What is “unusually small” for a baby’s penis?

The length of the penis varies considerably between baby boys. Also, for any individual, the penis can appear larger or smaller at different times. Much of the penile tissue can be hidden from view inside the body or under the foreskin. Furthermore, it has been difficult to reach agreement on how to measure the length of the penis. For all these reasons, it’s difficult to say how or when a newborn’s penis can be considered unusually small.

Some clinicians have written that a stretched length of less than 2.5 cm can be considered unusually small in a newborn (Feldman and Smith, Fetal phallic growth and penile standards for newborn male infants. J Pediatr 86: 395, 1975; Taludhar et al, Establishment of a normal range of penile length in preterm infants. J Paediatr Child Health 35: 471, 1998). But this definition is not universally agreed – others say that less than 1.5 cm is a cause for concern.

A chart showing typical human penile growth (stretched length, upper base to tip) is reproduced below:

Penile growth chart

(Reproduced from Shonfeld & Beebe. 1942, Journal of Urology, 48, 759-777; http://www.caah.chw.edu.au/resources/gpkit/1841_Boys_2-18_Version_3_June_13_08.pdf). 

A medical term for unusually small penis is “micropenis”. The prefix “micro-” comes from the Greek word mikros, meaning small; it does not mean to imply something extremely tiny, of the kind that requires a microscope to see.

 

 What causes unusually small penis?

The penis forms during fetal life from the primitive structure called the genital tubercle, under the influence of testosterone produced by the testes. Either insufficient testosterone production or response may therefore contribute to small penis. Insufficient testosterone production may result from complications of testis structure or function, or from inadequate hormonal signalling from the pituitary and hypothalamus. Alternatively, insufficient response to testosterone may occur in milder forms of androgen insensitivity syndrome. Finally, the response of the genital tubercle to testosterone involves pathways of molecular activity that may be perturbed either genetically or due to exposure to certain environmental chemicals.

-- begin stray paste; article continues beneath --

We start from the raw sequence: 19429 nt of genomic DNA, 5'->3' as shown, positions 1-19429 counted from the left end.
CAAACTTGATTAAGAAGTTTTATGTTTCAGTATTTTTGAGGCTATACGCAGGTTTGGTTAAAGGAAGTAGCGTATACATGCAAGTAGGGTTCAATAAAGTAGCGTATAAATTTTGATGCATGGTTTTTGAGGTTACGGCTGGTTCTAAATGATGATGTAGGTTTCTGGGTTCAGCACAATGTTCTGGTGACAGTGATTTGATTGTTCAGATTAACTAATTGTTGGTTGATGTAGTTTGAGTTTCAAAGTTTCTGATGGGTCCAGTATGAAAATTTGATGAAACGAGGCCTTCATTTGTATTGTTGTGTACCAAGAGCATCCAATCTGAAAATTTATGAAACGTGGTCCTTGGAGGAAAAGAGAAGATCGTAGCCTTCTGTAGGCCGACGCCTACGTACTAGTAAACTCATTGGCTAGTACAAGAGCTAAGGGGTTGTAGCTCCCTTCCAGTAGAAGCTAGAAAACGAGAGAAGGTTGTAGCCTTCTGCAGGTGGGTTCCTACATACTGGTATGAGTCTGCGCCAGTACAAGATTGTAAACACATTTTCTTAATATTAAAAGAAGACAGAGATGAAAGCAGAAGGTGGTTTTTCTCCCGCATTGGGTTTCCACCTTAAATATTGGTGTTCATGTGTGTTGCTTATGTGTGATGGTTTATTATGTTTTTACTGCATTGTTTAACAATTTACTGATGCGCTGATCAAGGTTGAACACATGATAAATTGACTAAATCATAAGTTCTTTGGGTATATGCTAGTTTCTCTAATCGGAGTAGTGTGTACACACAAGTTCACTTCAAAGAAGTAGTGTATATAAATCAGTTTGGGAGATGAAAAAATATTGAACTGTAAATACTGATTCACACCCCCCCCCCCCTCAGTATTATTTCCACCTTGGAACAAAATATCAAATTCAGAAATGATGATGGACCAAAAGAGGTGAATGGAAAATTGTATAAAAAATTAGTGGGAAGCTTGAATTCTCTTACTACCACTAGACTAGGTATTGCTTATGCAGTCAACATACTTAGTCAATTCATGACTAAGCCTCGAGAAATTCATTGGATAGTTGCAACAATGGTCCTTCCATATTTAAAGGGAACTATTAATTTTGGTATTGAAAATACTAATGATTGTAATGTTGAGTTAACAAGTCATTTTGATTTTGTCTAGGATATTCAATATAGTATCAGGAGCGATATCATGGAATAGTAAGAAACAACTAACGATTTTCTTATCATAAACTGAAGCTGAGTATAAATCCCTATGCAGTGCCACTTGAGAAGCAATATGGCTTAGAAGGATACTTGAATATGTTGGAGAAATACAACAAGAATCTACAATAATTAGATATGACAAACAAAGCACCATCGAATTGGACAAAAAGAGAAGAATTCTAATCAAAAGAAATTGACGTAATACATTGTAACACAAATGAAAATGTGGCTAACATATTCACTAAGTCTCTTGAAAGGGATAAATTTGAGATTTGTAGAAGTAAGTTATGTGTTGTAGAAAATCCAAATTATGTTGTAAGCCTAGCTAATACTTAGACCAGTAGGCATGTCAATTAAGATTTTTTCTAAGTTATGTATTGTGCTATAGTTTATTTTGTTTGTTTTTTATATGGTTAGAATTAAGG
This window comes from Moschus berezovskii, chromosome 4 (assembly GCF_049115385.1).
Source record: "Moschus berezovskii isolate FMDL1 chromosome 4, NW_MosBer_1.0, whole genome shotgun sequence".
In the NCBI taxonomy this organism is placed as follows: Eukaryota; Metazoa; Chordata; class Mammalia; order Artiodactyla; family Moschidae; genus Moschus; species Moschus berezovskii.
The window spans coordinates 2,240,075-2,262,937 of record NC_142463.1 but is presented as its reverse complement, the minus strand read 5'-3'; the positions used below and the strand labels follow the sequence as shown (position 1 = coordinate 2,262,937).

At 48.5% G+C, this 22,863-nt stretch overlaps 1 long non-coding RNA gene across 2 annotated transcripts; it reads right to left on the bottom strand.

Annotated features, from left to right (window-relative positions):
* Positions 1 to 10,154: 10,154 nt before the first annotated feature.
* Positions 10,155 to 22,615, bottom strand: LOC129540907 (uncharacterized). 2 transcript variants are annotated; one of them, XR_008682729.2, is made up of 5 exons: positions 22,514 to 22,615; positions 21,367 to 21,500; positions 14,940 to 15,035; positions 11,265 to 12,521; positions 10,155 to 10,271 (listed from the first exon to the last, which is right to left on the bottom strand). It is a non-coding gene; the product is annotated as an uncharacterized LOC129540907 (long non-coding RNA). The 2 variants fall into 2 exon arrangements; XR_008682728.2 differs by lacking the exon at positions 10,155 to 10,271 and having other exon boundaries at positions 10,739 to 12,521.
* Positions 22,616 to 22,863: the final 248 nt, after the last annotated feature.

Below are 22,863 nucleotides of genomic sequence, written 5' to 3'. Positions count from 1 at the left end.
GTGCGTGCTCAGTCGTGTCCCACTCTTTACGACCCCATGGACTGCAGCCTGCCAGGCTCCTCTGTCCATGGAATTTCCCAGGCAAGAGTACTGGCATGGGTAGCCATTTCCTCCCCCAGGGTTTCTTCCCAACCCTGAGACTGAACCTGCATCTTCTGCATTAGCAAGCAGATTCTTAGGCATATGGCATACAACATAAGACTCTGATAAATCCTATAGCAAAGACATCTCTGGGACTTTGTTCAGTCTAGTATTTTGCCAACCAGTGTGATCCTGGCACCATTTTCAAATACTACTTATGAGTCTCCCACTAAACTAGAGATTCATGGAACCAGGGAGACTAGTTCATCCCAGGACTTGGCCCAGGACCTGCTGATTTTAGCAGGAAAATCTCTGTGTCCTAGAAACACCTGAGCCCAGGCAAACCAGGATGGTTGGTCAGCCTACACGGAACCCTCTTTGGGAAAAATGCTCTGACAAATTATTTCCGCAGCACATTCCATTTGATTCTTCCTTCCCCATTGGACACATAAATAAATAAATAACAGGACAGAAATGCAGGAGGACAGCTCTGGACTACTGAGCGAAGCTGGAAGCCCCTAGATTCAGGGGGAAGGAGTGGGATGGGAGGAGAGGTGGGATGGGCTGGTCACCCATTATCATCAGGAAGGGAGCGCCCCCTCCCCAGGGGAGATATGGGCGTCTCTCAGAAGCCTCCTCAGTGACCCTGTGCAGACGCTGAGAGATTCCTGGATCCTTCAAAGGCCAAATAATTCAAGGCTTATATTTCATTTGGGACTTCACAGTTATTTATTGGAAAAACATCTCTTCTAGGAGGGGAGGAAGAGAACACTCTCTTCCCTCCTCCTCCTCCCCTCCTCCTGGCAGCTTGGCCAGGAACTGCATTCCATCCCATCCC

See also (links not yet active):

  • Klinefelter syndrome
  • Androgen insensitivity syndrome (AIS)
  • Hypopituitarism
  • Congenital hypogonadotropic hypogonadism
  • Kallmann syndrome
  • LH receptor defects
  • Leydig cell hypoplasia

 

 How common is it?

Medically defined micropenis is thought to affect about 0.6% of adult males.

We have not been able to find figures on the prevalence of micropenis in newborns.

 

 Is it a cause for concern?

The size of the penis at birth is neither a reliable guide to how large it will be in adulthood, nor to how large it will be when erect. The penis will grow considerably by the age of 5, and again in the five or so years after puberty begins. A small penis may not be a cause for alarm. However, a very small penis, as defined above, may compromise sexual function or fertility. A pediatrician can advise on the relative severity of the condition, and whether it may be a sign of complications in other aspects of sexual development.

  

 What is usually done about it?

A small or very small penis may be an indication of insufficient testosterone production or response during fetal life, or part of a broader syndrome, and so might warrant further medical investigation, for example to check whether other signs of incomplete male sex development are present.

Genuine cases of micropenis (that is, not just a small penis) can benefirt from treatment with testosterone (Ishii T et al. Testosterone enanthate therapy is effective and independent of SRD5A2 and AR gene polymorphisms in boys with micropenis". J. Urol. 172: 319, 2004). This is unlikely to provide a complete solution, however.

Enlargement surgery is sometimes considered an option, although in reality this may provide only a cosmetic solution and, like any surgery, carries risks. There are also legal and ethical issues with any surgery of this kind being carried out without the direct consent of the person affected (as discussed under Ambiguous genitalia).

If the most likely cause is found to be hormonal insufficiency or impaired gene function during fetal life, it may be necessary to accept that the critical period during which the size of the penis is determined has passed. It should be borne in mind that the relative size of the penis may become quite different after puberty.

Readers are advised to seek the services of a qualified medical practitioner when considering any diagnosis or treatment options. See Disclaimer.

 

Further reading

Wikipedia: Human penis size

Wikipedia: Micropenis

 

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Last updated: 16 July 2015 PK

Edit history: Author P. Koopman 9/12; revised PK 5/13, 10/13